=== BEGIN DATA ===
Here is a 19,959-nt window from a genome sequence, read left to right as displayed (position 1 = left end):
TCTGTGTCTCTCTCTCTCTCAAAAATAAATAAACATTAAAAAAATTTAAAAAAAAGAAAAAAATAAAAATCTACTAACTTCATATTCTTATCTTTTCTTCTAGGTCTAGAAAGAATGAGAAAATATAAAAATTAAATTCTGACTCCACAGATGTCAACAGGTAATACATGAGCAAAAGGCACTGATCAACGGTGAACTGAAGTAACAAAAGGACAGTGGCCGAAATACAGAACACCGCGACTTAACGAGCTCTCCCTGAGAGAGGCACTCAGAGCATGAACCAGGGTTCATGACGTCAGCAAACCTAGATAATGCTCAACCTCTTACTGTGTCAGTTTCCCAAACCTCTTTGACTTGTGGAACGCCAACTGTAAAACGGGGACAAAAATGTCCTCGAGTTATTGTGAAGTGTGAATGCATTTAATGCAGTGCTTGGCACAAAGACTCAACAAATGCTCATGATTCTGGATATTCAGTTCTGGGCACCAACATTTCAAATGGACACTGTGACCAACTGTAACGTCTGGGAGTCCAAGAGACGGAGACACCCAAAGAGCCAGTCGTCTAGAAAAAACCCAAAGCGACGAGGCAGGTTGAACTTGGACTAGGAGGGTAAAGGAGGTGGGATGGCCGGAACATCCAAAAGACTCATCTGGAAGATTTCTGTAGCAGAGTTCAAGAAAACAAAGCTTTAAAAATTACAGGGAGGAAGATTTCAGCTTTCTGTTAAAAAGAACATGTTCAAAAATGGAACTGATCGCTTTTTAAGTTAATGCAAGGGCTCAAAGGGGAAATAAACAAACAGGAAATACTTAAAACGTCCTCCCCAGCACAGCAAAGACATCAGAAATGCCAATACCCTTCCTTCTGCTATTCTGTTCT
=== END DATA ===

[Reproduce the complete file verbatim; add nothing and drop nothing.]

Here is a 19,959-nt window from a genome sequence, read left to right as displayed (position 1 = left end):
TCTGTGTCTCTCTCTCTCTCAAAAATAAATAAACATTAAAAAAATTTAAAAAAAAGAAAAAAATAAAAATCTACTAACTTCATATTCTTATCTTTTCTTCTAGGTCTAGAAAGAATGAGAAAATATAAAAATTAAATTCTGACTCCACAGATGTCAACAGGTAATACATGAGCAAAAGGCACTGATCAACGGTGAACTGAAGTAACAAAAGGACAGTGGCCGAAATACAGAACACCGCGACTTAACGAGCTCTCCCTGAGAGAGGCACTCAGAGCATGAACCAGGGTTCATGACGTCAGCAAACCTAGATAATGCTCAACCTCTTACTGTGTCAGTTTCCCAAACCTCTTTGACTTGTGGAACGCCAACTGTAAAACGGGGACAAAAATGTCCTCGAGTTATTGTGAAGTGTGAATGCATTTAATGCAGTGCTTGGCACAAAGACTCAACAAATGCTCATGATTCTGGATATTCAGTTCTGGGCACCAACATTTCAAATGGACACTGTGACCAACTGTAACGTCTGGGAGTCCAAGAGACGGAGACACCCAAAGAGCCAGTCGTCTAGAAAAAACCCAAAGCGACGAGGCAGGTTGAACTTGGACTAGGAGGGTAAAGGAGGTGGGATGGCCGGAACATCCAAAAGACTCATCTGGAAGATTTCTGTAGCAGAGTTCAAGAAAACAAAGCTTTAAAAATTACAGGGAGGAAGATTTCAGCTTTCTGTTAAAAAGAACATGTTCAAAAATGGAACTGATCGCTTTTTAAGTTAATGCAAGGGCTCAAAGGGGAAATAAACAAACAGGAAATACTTAAAACGTCCTCCCCAGCACAGCAAAGACATCAGAAATGCCAATACCCTTCCTTCTGCTATTCTGTTCT